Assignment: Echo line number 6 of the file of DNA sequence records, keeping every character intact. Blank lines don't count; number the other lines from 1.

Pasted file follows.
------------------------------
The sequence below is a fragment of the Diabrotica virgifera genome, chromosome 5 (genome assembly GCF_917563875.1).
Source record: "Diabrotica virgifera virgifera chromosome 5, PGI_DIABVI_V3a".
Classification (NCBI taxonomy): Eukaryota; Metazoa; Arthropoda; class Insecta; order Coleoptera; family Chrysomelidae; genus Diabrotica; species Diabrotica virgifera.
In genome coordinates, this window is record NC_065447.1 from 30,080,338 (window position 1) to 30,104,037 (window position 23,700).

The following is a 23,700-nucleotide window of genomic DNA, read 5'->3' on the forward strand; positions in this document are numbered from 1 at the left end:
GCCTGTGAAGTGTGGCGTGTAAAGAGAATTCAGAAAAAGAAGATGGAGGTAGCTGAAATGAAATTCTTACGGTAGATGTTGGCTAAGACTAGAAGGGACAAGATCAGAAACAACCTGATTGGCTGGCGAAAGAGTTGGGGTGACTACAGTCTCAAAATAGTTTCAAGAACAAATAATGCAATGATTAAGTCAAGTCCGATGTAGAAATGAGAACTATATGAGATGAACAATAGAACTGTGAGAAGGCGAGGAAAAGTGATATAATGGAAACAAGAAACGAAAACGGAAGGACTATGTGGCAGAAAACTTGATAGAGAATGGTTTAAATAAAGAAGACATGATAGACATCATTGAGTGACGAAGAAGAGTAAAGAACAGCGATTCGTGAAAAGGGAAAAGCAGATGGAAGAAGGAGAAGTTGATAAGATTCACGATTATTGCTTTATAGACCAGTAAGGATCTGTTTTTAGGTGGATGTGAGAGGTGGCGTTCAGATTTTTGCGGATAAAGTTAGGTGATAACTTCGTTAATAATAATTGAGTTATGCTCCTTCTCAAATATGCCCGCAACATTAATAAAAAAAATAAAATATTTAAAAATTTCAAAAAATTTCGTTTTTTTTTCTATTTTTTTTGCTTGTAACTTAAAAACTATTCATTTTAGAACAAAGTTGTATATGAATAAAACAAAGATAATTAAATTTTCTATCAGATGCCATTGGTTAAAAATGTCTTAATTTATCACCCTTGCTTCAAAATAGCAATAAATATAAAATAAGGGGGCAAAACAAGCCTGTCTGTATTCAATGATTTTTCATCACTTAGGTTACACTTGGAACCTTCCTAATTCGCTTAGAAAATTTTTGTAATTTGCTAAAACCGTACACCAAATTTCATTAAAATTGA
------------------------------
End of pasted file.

GCCTGTGAAGTGTGGCGTGTAAAGAGAATTCAGAAAAAGAAGATGGAGGTAGCTGAAATGAAATTCTTACGGTAGATGTTGGCTAAGACTAGAAGGGACAAGATCAGAAACAACCTGATTGGCTGGCGAAAGAGTTGGGGTGACTACAGTCTCAAAATAGTTTCAAGAACAAATAATGCAATGATTAAGTCAAGTCCGATGTAGAAATGAGAACTATATGAGATGAACAATAGAACTGTGAGAAGGCGAGGAAAAGTGATATAATGGAAACAAGAAACGAAAACGGAAGGACTATGTGGCAGAAAACTTGATAGAGAATGGTTTAAATAAAGAAGACATGATAGACATCATTGAGTGACGAAGAAGAGTAAAGAACAGCGATTCGTGAAAAGGGAAAAGCAGATGGAAGAAGGAGAAGTTGATAAGATTCACGATTATTGCTTTATAGACCAGTAAGGATCTGTTTTTAGGTGGATGTGAGAGGTGGCGTTCAGATTTTTGCGGATAAAGTTAGGTGATAACTTCGTTAATAATAATTGAGTTATGCTCCTTCTCAAATATGCCCGCAACATTAATAAAAAAAATAAAATATTTAAAAATTTCAAAAAATTTCGTTTTTTTTTCTATTTTTTTTGCTTGTAACTTAAAAACTATTCATTTTAGAACAAAGTTGTATATGAATAAAACAAAGATAATTAAATTTTCTATCAGATGCCATTGGTTAAAAATGTCTTAATTTATCACCCTTGCTTCAAAATAGCAATAAATATAAAATAAGGGGGCAAAACAAGCCTGTCTGTATTCAATGATTTTTCATCACTTAGGTTACACTTGGAACCTTCCTAATTCGCTTAGAAAATTTTTGTAATTTGCTAAAACCGTACACCAAATTTCATTAAAATTGA